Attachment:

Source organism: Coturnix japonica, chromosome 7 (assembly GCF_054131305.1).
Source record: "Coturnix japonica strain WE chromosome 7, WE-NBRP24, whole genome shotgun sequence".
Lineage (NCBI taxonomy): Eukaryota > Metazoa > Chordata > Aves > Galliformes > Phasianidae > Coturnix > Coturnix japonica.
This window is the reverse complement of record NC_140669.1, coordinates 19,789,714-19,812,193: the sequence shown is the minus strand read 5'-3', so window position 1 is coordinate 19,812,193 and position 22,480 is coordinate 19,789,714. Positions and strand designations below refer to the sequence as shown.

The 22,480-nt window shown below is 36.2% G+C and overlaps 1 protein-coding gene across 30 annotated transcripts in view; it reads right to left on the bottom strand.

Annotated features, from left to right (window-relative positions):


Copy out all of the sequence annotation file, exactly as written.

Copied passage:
Source organism: Coturnix japonica, chromosome 7 (assembly GCF_054131305.1).
Source record: "Coturnix japonica strain WE chromosome 7, WE-NBRP24, whole genome shotgun sequence".
Lineage (NCBI taxonomy): Eukaryota > Metazoa > Chordata > Aves > Galliformes > Phasianidae > Coturnix > Coturnix japonica.
This window is the reverse complement of record NC_140669.1, coordinates 19,789,714-19,812,193: the sequence shown is the minus strand read 5'-3', so window position 1 is coordinate 19,812,193 and position 22,480 is coordinate 19,789,714. Positions and strand designations below refer to the sequence as shown.

The 22,480-nt window shown below is 36.2% G+C and overlaps 1 protein-coding gene across 30 annotated transcripts in view; it reads right to left on the bottom strand.

Annotated features, from left to right (window-relative positions):